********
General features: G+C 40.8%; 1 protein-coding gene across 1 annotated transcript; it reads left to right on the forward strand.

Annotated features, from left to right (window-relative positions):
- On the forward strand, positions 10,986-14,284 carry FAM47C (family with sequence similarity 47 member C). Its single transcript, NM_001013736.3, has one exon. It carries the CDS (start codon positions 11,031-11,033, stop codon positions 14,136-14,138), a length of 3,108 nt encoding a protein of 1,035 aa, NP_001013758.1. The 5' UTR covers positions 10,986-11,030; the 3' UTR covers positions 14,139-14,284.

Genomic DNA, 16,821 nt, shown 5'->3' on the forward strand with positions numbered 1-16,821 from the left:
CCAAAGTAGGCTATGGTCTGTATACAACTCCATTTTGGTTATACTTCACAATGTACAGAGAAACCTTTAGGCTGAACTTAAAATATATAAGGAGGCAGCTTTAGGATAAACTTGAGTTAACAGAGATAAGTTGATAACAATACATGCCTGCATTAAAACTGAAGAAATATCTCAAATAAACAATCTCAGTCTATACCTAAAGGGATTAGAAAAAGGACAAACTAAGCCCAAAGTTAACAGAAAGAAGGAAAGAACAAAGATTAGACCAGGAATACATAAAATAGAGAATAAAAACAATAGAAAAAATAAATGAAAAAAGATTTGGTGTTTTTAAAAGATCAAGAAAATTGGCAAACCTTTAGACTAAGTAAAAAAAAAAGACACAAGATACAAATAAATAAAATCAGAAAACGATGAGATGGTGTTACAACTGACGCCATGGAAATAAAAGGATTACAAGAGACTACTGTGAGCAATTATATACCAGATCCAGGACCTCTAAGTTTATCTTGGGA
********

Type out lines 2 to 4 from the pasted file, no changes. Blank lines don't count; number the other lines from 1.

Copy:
Annotated features, from left to right (window-relative positions):
- On the forward strand, positions 10,986-14,284 carry FAM47C (family with sequence similarity 47 member C). Its single transcript, NM_001013736.3, has one exon. It carries the CDS (start codon positions 11,031-11,033, stop codon positions 14,136-14,138), a length of 3,108 nt encoding a protein of 1,035 aa, NP_001013758.1. The 5' UTR covers positions 10,986-11,030; the 3' UTR covers positions 14,139-14,284.

Genomic DNA, 16,821 nt, shown 5'->3' on the forward strand with positions numbered 1-16,821 from the left: